a printed encyclopedia or atlas can help with this research as well.
Information from Geobop
Each state has adopted one bird that represents their state. Find out
what this state's bird is and then find out the following information:
1. name of state bird
2. bird's habitat
3. colors and markings of this bird
4. food of choice for this bird
5. enemies this bird may have
6. protective behaviors
8. type of nest
9. egg size and shape, as well as incubation time
10. migration habits
11. beak shape and function
12. feet type
13. adaptations to environment
14. songs and calls
15. other interesting behaviors
16. endangered or not
17. how it became the state bird
Draw a picture of the state bird and write a paragraph about what you
have learned. Add this to your unit portfolio.
Louisiana's State Bird
State Tree and State Flower
Every state has adopted a tree and a flower to represent it. Find out
the tree and flower this state chose.
1. Sketch and color a picture of both the state tree and state
2. Label the parts of each.
3. Find out if the tree or flower is on an endangered list, and if yes,
what is being done to protect it.
4. If possible, visit a botanical garden to see a real, live example of the
tree or flower. Or, look at seed and gardening catalogs to find examples of
Is this state home to any endangered species? If yes, what are they?
What is being done in this state to protect the endangered species? Where
are these endangered species located?
You could make your own flashcards on the endangered species of this
state by drawing or pasting a picture of the plant or animal on the front
of an index card and on the reverse, writing some descriptive information.
Every state is affected by conditions of climate and geography.
States experience floods, earthquakes, sinkholes, erosion, hurricanes,
tornadoes, hailstorms, firestorms, blizzards, drought, mudslides, volcanic
activity, and electrical storms.
Make a list different weather types that affect the state you are
researching. Look in newspapers, travel brochures and books, tourism sites,
etc. to find this information out.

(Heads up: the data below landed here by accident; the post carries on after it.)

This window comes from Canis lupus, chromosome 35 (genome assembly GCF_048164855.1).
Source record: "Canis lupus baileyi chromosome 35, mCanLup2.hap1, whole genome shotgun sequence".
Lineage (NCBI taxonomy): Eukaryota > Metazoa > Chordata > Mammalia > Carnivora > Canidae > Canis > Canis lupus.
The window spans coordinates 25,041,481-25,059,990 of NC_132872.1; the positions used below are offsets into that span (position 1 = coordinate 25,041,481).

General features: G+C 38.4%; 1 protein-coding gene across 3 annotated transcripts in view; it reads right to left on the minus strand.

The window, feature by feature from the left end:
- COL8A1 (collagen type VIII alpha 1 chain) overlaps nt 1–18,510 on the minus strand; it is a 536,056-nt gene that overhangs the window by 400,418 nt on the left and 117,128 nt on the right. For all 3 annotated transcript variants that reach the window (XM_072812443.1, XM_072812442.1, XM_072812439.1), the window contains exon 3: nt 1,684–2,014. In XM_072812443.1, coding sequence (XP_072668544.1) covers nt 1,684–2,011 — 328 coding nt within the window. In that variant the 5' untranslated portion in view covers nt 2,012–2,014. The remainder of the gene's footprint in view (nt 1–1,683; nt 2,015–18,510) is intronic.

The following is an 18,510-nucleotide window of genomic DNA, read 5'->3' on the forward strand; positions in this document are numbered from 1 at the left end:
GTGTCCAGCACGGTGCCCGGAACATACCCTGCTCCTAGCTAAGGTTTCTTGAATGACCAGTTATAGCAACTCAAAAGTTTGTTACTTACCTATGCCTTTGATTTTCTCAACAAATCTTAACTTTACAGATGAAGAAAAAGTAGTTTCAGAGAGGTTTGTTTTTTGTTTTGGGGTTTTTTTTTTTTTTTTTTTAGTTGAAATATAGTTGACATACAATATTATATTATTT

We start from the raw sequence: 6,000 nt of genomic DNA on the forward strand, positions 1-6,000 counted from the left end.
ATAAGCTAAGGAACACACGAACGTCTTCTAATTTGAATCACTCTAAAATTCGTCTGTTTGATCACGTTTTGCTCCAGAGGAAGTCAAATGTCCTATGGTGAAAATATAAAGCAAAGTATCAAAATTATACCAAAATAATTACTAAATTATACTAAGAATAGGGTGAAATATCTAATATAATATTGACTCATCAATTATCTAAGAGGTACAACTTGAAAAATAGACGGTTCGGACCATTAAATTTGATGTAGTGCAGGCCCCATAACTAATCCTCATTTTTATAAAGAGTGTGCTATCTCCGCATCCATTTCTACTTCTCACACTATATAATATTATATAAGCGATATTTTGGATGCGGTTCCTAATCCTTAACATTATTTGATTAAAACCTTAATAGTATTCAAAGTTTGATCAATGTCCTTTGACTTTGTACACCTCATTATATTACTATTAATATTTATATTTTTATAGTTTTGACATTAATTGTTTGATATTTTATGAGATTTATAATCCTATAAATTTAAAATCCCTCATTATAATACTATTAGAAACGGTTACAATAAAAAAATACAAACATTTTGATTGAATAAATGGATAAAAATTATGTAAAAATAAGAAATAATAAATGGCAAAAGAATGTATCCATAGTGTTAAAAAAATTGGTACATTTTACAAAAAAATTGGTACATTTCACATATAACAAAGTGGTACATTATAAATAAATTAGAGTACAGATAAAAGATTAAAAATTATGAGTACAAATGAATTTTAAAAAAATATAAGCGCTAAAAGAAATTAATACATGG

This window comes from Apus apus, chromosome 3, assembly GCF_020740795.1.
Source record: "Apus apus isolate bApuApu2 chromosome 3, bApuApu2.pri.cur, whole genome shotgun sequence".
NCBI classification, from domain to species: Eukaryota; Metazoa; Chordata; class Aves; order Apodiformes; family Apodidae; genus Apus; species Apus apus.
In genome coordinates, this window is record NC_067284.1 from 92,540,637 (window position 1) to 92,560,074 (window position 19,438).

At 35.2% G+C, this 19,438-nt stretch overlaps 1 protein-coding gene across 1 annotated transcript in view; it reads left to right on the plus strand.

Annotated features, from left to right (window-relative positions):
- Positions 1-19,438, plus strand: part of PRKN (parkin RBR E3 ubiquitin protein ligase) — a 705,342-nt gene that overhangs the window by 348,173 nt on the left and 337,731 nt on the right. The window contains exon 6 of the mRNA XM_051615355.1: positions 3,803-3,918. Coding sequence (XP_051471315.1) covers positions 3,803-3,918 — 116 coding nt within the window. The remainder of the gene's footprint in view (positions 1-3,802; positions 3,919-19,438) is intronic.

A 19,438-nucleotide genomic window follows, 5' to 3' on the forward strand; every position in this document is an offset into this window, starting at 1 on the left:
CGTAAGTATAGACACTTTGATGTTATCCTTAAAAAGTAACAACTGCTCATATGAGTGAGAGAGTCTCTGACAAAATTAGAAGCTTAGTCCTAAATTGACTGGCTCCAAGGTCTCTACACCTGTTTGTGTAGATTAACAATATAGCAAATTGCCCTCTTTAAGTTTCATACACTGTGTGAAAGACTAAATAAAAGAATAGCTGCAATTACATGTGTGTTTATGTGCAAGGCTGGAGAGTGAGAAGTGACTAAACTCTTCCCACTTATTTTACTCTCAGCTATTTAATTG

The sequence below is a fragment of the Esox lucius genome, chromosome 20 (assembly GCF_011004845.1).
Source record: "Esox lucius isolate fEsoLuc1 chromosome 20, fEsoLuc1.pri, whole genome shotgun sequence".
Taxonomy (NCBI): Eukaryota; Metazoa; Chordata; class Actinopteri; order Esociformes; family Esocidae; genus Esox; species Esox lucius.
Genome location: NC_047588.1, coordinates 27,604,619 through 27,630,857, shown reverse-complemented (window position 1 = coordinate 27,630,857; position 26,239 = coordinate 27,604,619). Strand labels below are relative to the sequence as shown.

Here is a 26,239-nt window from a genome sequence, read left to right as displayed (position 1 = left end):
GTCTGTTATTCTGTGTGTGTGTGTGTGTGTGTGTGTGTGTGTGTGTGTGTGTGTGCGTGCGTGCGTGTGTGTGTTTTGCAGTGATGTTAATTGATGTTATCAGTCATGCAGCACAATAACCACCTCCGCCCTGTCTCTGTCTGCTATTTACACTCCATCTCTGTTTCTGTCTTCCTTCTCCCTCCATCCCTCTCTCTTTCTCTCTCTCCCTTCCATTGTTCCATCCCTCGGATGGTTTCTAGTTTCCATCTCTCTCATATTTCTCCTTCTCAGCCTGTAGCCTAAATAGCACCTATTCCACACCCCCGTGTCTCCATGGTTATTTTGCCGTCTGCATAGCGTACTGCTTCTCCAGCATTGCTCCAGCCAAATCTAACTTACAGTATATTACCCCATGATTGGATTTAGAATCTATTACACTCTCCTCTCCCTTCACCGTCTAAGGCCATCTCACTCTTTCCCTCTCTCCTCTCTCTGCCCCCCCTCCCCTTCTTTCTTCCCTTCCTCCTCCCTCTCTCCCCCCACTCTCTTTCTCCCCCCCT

1. Make a table of the state's average monthly rainfall, then record
the information on a bar graph.
2. Make a table of the state's average monthly temperature, then record the
information on a line graph.
3. List various severe weather found in this state and any state-wide plans
for dealing with it. For instance, Florida
has hurricane evacuation routes in flood prone areas.
Note: also check the printables sections
of this unit for further ideas.
Lessons by State
Historical Text Archive
from the US Mint
Historical Text Archive
License Plate Maker
lot of printables from enchantedlearning.com
Here is a reading list called Read
Across America. It requires Adobe Acrobat to read. Adobe Acrobat is a
free download, you may even have it already on your computer.
Check out various travel guides from your library.
If you, or someone you know, is a AAA
member, the travel guides for each state hold a wealth of information!
Additional Research Ideas for Louisiana
Louis Armstrong musician, New Orleans
Geoffrey Beene fashion designer, Haynesville
Truman Capote writer, New Orleans
Kitty Carlisle singer, actress, New Orleans
Van Cliburn concert pianist, Shreveport
Michael De Bakey heart surgeon, Lake Charles
Fats Domino musician, New Orleans
Louis Moreau Gottschalk pianist, composer, New
Bryant Gumbel TV newscaster, New Orleans
Lillian Hellman playwright, New Orleans
Al Hirt trumpeter, New Orleans
Mahalia Jackson gospel singer, New Orleans
Dorothy Lamour actress, New Orleans
Jerry Lee Lewis singer, Ferriday
Huey P. Long politician, Winnfield
musician, New Orleans
Jelly Roll Morton jazz musician, composer, New Orleans
Huey Newton black activist, New Orleans
Paul Prudhomme chef, Opelousas
Cokie Roberts journalist, New Orleans
Kordell Stewart football player, Marrero
Ray Walston actor, New Orleans
Edward Douglas White jurist, Lafourche Parish
If you have any information or links that you think would enhance
this unit, please feel free to contact me through the feedback button in
the left hand column.